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Labour has been granted an urgent question on the economy in the House of Commons, after credit rating agency Moody's Investors Service downgraded the UK a notch from its much-lauded AAA status.
Britain lost the top rating from Moody's because of the Treasury's bloating public debt pile, as sluggish economic growth weighs heavily on output and tax receipts from the beleaguered economy.
Chancellor George Osborne, who had once claimed it would be "humiliating" for the UK to lose its AAA status, must now face MPs after House of Commons Speaker John Bercow agreed to the opposition Labour party's request for an urgent question.
The UK is still AAA-rated by the two other main credit rating agencies, Standard & Poor's and Fitch Ratings.
After the rating cut from Moody's emerged, Osborne said it was a "stark reminder of the debt problems facing our country".
"Far from weakening our resolve to deliver our economic recovery plan, this decision redoubles it," Osborne said.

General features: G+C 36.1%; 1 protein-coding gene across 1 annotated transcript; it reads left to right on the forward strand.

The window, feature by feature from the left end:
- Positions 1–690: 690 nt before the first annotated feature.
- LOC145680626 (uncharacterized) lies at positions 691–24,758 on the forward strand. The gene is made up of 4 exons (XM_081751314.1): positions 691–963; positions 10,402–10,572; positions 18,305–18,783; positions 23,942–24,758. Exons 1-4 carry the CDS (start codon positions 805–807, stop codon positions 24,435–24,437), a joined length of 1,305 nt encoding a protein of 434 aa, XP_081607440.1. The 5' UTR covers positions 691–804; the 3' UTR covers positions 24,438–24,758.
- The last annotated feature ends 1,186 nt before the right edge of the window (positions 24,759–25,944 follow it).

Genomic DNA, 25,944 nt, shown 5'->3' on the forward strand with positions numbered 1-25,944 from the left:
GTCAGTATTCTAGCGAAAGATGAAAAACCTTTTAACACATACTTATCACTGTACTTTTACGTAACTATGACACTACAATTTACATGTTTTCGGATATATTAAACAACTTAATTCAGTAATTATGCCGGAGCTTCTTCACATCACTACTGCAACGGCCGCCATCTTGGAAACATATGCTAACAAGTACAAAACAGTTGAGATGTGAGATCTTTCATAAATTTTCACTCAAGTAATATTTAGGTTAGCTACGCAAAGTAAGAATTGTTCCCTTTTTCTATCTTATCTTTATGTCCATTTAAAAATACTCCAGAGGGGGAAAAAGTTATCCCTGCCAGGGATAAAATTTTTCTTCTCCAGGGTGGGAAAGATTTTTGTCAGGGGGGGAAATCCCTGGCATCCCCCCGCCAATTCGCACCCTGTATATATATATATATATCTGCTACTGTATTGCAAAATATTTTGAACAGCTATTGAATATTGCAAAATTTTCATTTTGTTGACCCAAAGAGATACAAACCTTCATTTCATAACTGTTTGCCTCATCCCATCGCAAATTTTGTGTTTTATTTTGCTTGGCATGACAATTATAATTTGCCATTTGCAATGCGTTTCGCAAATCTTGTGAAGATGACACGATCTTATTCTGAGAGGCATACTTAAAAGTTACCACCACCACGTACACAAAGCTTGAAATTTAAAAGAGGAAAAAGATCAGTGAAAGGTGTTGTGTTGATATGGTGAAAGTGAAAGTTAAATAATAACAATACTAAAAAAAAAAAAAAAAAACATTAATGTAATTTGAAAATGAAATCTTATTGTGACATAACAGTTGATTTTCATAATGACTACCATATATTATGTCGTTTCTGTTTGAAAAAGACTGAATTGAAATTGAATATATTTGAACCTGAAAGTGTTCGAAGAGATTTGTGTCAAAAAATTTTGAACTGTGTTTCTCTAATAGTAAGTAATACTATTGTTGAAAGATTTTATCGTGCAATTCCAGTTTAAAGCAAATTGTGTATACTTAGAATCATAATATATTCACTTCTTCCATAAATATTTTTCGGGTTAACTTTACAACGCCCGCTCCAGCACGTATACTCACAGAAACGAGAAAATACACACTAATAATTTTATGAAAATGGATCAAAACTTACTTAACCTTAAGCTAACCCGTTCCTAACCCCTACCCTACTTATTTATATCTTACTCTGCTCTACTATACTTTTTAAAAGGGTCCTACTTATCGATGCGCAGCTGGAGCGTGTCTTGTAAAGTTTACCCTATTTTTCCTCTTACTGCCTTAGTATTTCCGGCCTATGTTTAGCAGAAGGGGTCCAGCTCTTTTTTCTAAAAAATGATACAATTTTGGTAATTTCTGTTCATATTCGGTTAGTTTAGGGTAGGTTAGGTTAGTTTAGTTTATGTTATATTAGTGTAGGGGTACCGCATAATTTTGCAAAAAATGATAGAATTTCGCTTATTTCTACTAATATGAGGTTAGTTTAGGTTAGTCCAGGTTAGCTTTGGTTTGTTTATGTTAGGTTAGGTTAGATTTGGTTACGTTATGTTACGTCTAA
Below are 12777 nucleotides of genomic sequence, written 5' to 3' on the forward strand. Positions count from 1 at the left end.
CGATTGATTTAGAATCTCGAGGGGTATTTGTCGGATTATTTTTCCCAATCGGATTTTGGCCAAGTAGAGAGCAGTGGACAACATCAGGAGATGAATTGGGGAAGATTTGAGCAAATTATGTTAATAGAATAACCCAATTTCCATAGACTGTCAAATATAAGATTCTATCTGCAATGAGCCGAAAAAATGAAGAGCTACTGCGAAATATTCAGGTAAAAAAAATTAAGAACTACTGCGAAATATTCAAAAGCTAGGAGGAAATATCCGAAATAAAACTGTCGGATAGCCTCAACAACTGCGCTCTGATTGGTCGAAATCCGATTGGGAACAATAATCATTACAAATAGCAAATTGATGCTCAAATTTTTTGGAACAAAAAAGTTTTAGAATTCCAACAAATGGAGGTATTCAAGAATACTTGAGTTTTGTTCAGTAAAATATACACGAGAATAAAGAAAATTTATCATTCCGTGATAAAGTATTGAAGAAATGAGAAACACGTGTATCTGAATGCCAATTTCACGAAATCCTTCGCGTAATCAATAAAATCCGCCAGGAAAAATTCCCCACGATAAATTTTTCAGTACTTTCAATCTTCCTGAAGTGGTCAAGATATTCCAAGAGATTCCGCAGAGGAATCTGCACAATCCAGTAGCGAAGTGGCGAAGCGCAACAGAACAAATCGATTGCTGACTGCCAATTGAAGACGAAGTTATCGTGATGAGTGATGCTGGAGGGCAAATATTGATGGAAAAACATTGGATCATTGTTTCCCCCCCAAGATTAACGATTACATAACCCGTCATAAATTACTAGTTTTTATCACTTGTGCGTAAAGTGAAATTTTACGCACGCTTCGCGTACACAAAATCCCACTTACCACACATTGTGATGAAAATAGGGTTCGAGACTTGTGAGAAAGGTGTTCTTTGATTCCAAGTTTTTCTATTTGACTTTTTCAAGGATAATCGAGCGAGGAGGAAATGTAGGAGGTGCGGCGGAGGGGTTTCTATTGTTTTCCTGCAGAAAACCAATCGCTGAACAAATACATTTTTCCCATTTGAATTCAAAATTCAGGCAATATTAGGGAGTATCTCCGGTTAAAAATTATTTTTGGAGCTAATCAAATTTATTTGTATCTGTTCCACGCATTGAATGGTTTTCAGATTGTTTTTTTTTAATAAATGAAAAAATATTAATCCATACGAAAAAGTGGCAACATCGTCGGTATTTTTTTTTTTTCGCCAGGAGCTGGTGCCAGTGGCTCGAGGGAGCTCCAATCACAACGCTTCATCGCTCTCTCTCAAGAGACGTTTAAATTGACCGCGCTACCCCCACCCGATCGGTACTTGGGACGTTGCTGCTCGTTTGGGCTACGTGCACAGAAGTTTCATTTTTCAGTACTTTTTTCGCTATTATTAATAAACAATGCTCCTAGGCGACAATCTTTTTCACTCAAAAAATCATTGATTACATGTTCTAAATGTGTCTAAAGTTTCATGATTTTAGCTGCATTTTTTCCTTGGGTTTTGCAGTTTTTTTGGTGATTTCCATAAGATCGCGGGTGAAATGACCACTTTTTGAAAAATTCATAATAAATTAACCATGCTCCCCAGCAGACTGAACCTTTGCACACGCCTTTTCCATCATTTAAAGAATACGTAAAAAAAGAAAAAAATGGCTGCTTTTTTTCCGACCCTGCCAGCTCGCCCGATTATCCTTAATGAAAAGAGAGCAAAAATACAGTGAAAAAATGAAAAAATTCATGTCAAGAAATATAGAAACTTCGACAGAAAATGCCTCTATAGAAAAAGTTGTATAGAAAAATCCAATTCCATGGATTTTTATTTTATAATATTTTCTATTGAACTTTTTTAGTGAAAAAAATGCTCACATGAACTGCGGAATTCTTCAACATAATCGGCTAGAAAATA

Ed Balls, Labour's shadow chancellor, said that the rating cut was a "humiliating blow" for Osborne's credibility, though he cautioned on making too much of the downgrade.
"It would be a big mistake to get carried away with what Moody's or any other credit rating agency says," Balls said.
"[This] verdict does not change the fact that the credit rating agencies have made major misjudgements over recent years, not least in giving top ratings to US sub-prime mortgages before the global financial crash."
Moody's said that it would consider a further downgrade if the UK's economic outlook materially worsened, or if the political will for fiscal consolidation - public sector austerity - weakened.